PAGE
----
Why one child psychologist labored over this decision after giving birth—and why you can let go of the worry.
In my third trimester, I remember signing up early for hospital classes on breastfeeding, birthing and baby care basics. Ever the Type A, I was the one in the front row listening intently and asking questions.
It must have been adrenaline that kept me going through those evening classes that carried on into what I now consider to be the wee hours of the night. You know, like 9:30 pm. What can I say? I was excited (and terrified) at the thought of becoming a mother.
At each of these classes, the hospital touted itself as being “baby friendly," a recognition not bestowed on many hospitals in the U.S.
One of the criteria for this designation is that hospitals are required to promote “rooming in" with baby 24 hours a day. On tours of the hospital, the other expectant mothers and I would be shown nearly empty nurseries and told that most babies were in the care of their mothers.
The classes emphasized, strongly and repeatedly, that this practice was to promote breastfeeding, skin-to-skin contact and bonding between mama and baby.
I was so excited about having the opportunity to snuggle with my little one right away—and only a little nervous that I wouldn't even know how to hold him, let alone feed or change him, mere minutes after his birth.
The day finally came for my wee babe to be born. I labored for 16 tireless hours and welcomed him into my arms at 8 o'clock on a Thursday morning. My epidural was still going strong, but I was wiped.
They wheeled both of us into my recovery room and we introduced our tiny one to a steady stream of family and friends who came and went throughout the day. He was passed around to so many proud aunts, uncles and grandparents that I barely had any time to worry about how to hold him.
Eventually, the last excited few left and the sun set on an amazing day.
That's when it hit me: the simultaneous fear of caring for this child with no safety net and the wave of exhaustion that I felt from my hard day's night in the delivery room.
I may have been ready to catch up on my sleep, but my little guy had other ideas. For starters, it was time for me to experience my first diaper change and my first pee shower and my first poop explosion, henceforth known as a “poopsplosion."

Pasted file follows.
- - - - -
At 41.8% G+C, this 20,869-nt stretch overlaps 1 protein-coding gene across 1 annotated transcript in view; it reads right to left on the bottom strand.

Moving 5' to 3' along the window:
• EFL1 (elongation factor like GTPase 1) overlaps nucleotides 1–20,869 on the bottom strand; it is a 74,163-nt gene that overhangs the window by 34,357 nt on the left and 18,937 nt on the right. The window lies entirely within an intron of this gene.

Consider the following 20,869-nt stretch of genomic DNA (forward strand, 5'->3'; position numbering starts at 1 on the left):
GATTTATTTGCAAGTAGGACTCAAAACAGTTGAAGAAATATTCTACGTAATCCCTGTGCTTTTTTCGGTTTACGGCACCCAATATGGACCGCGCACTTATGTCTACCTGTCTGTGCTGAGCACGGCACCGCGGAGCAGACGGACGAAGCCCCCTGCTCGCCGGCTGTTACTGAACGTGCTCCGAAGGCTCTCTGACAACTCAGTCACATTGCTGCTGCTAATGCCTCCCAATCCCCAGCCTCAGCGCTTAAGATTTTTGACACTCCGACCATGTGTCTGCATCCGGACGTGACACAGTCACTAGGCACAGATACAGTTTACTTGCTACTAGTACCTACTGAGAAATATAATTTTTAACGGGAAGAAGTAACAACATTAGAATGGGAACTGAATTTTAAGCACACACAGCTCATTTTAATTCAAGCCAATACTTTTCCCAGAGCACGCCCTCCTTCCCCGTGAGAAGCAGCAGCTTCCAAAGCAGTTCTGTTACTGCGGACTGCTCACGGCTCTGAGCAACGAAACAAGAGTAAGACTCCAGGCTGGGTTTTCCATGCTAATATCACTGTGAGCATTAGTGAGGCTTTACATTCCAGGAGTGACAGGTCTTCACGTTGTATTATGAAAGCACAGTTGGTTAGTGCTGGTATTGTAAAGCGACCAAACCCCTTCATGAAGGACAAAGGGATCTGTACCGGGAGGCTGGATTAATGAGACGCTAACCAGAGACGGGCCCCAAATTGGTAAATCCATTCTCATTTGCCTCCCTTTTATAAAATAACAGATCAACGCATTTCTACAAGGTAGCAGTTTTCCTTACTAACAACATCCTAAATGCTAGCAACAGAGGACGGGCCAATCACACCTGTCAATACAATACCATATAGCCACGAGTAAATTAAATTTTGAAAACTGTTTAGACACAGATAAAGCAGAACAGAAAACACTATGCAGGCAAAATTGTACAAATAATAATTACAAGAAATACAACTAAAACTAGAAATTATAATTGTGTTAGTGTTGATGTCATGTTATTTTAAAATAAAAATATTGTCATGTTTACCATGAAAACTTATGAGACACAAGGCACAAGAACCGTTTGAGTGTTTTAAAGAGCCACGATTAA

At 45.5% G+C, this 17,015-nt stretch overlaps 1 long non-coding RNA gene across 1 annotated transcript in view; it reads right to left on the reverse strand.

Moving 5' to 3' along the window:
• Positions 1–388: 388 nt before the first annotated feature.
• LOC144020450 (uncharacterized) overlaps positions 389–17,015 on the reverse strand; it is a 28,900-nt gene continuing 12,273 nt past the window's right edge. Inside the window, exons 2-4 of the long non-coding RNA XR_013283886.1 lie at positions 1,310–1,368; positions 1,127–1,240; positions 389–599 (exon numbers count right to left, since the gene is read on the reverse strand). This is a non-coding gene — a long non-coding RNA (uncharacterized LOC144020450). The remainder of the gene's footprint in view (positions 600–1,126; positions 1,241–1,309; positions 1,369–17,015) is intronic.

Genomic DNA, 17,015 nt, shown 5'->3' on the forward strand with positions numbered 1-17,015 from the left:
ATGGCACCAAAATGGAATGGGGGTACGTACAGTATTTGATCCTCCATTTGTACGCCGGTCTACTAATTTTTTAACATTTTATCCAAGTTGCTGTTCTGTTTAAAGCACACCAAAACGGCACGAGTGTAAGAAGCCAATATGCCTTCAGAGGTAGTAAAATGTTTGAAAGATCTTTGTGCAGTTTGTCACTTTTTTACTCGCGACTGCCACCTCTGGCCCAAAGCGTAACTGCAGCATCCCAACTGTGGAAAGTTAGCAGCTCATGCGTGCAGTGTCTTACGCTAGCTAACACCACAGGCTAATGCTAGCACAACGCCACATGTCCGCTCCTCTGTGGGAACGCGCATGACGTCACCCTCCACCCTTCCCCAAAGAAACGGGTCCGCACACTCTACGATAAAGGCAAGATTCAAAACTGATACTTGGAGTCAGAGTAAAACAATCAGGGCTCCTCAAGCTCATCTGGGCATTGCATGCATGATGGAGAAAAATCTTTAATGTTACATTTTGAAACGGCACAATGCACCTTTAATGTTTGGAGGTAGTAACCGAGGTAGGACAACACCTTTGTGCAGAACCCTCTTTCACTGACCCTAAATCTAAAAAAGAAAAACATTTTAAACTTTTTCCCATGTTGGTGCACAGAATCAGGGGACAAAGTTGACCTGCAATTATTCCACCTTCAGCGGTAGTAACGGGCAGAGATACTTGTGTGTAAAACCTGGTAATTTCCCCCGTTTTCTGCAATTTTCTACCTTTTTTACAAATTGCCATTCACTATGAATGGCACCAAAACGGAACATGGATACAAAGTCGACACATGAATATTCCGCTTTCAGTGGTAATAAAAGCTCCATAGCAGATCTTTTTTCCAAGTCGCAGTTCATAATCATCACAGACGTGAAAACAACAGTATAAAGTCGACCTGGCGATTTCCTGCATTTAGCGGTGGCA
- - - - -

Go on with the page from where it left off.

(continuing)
The evening was off to a great start.
After a few attempts at breastfeeding, my little guy decided that he would rather cry at the top of his lungs all night than sleep. Between wails, my husband and I conversed.
What have we done?
I think we made a defective one.
The night nurse popped her head in a few times. She was nice about it, but it was clear that our little guy (and his not-so-little lungs) was keeping everyone else on the floor awake.
“Do you want me to take him so you can get some rest?"
“Oh no," I replied. “I know it's better for him if he stays with us." He would soon be in our sole charge at home, anyway, I reasoned. We might as well get used to taking care of him on our own.
It was all I could do not to fall asleep while holding him in my weary arms. I would have walked around to soothe him (and keep myself awake) but I couldn't even go to the bathroom on my own.
By 1 am, the nurse was done asking. “I'm taking him to the nursery now. Get some sleep. I will bring him back for his next feeding session."
I felt so incredibly guilty… for, like, five minutes. And then I slept. And it was so rejuvenating that I woke up at 3 am excited to feel him in my arms again.
Looking back, those were the last two hours of my life in which I had no one to care for but myself. For probably the next 18-plus years.
I recently moved from Texas to Stockholm, so I expect that my second child will be born under very different circumstances. But, given the chance, I may just soak up every bit of uninterrupted sleep I can during my recovery. If not for myself, then for my squishy little newborn.
I realize now that I am such a better mother + human being when I have scored at least a couple of hours of sleep.
It's true what they say. If you want to be able to take care of your child, first take care of yourself.
Did my little one's visit to the nursery quash all hope of mama-baby bonding? Not even close. How much bonding can a mama do when she can't even keep her eyelids open, anyway?
If anything, taking a short break allowed me a moment to steel myself for the long weeks ahead. Honestly, I think those two hours of peace made me treasure my son even more.
As for my biggest fear, I realize now that asking for help after the birth of my son didn't mean I would never be able to care for him independently. I have had plenty of days (and nights) to hone my skills at rocking, soothing, feeding and, yes, changing diapers.
Whether you accept help in the hospital or at home after giving birth, I assure you, it doesn't reflect the kind of mother you will be. It simply means that your body has been through a lot and needs some TLC—just like your beloved babe.
Trust me: It will be much easier to get the hang of caring for your baby when your body is a bit more rested.
If you are fortunate enough to enjoy a peaceful first night with your baby bean, there is probably no feeling sweeter in the world than soaking up as many of those first snuggles as possible.
If, however, your little one is a handful from the get-go and you are craving sleep, there is nothing wrong with giving your body what it needs to recover from childbirth.
However your childbirth story unfolds, just know that you are the perfect mama for your baby, even if it takes you a few days (and some rest) to realize it.